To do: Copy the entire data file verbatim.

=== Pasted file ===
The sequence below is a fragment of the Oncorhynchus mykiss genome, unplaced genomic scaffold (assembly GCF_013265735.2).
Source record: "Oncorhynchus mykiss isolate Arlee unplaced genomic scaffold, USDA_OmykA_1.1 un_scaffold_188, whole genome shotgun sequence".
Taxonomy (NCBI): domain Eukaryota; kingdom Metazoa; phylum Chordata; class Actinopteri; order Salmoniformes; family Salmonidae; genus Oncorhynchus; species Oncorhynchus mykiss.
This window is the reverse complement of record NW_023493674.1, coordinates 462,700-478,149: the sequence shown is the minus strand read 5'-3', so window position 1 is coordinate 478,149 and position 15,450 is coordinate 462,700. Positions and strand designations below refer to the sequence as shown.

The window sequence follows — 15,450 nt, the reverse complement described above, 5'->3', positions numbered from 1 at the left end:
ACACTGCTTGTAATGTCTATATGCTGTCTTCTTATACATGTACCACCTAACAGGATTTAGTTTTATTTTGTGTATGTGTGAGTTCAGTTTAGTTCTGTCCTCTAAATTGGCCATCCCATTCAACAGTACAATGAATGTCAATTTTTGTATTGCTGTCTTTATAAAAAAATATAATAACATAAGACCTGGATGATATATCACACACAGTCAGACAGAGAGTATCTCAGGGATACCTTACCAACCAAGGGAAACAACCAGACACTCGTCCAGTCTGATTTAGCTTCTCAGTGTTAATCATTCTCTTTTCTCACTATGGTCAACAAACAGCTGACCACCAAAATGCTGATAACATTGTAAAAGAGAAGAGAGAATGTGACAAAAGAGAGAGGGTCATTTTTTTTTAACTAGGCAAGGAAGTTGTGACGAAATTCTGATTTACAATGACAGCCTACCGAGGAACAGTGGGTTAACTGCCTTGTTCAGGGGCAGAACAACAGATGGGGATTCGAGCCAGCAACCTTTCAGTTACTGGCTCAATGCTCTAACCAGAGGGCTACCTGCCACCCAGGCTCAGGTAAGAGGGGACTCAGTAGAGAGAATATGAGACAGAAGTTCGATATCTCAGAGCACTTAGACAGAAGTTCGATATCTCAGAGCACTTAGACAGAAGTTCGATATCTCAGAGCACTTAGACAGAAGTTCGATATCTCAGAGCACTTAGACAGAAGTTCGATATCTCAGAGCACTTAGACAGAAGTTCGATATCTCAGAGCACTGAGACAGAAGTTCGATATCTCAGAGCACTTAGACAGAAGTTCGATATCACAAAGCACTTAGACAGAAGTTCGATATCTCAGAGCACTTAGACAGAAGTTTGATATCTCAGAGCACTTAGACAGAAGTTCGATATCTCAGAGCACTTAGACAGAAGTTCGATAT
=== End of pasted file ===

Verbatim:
The sequence below is a fragment of the Oncorhynchus mykiss genome, unplaced genomic scaffold (assembly GCF_013265735.2).
Source record: "Oncorhynchus mykiss isolate Arlee unplaced genomic scaffold, USDA_OmykA_1.1 un_scaffold_188, whole genome shotgun sequence".
Taxonomy (NCBI): domain Eukaryota; kingdom Metazoa; phylum Chordata; class Actinopteri; order Salmoniformes; family Salmonidae; genus Oncorhynchus; species Oncorhynchus mykiss.
This window is the reverse complement of record NW_023493674.1, coordinates 462,700-478,149: the sequence shown is the minus strand read 5'-3', so window position 1 is coordinate 478,149 and position 15,450 is coordinate 462,700. Positions and strand designations below refer to the sequence as shown.

The window sequence follows — 15,450 nt, the reverse complement described above, 5'->3', positions numbered from 1 at the left end:
ACACTGCTTGTAATGTCTATATGCTGTCTTCTTATACATGTACCACCTAACAGGATTTAGTTTTATTTTGTGTATGTGTGAGTTCAGTTTAGTTCTGTCCTCTAAATTGGCCATCCCATTCAACAGTACAATGAATGTCAATTTTTGTATTGCTGTCTTTATAAAAAAATATAATAACATAAGACCTGGATGATATATCACACACAGTCAGACAGAGAGTATCTCAGGGATACCTTACCAACCAAGGGAAACAACCAGACACTCGTCCAGTCTGATTTAGCTTCTCAGTGTTAATCATTCTCTTTTCTCACTATGGTCAACAAACAGCTGACCACCAAAATGCTGATAACATTGTAAAAGAGAAGAGAGAATGTGACAAAAGAGAGAGGGTCATTTTTTTTTAACTAGGCAAGGAAGTTGTGACGAAATTCTGATTTACAATGACAGCCTACCGAGGAACAGTGGGTTAACTGCCTTGTTCAGGGGCAGAACAACAGATGGGGATTCGAGCCAGCAACCTTTCAGTTACTGGCTCAATGCTCTAACCAGAGGGCTACCTGCCACCCAGGCTCAGGTAAGAGGGGACTCAGTAGAGAGAATATGAGACAGAAGTTCGATATCTCAGAGCACTTAGACAGAAGTTCGATATCTCAGAGCACTTAGACAGAAGTTCGATATCTCAGAGCACTTAGACAGAAGTTCGATATCTCAGAGCACTTAGACAGAAGTTCGATATCTCAGAGCACTTAGACAGAAGTTCGATATCTCAGAGCACTGAGACAGAAGTTCGATATCTCAGAGCACTTAGACAGAAGTTCGATATCACAAAGCACTTAGACAGAAGTTCGATATCTCAGAGCACTTAGACAGAAGTTTGATATCTCAGAGCACTTAGACAGAAGTTCGATATCTCAGAGCACTTAGACAGAAGTTCGATAT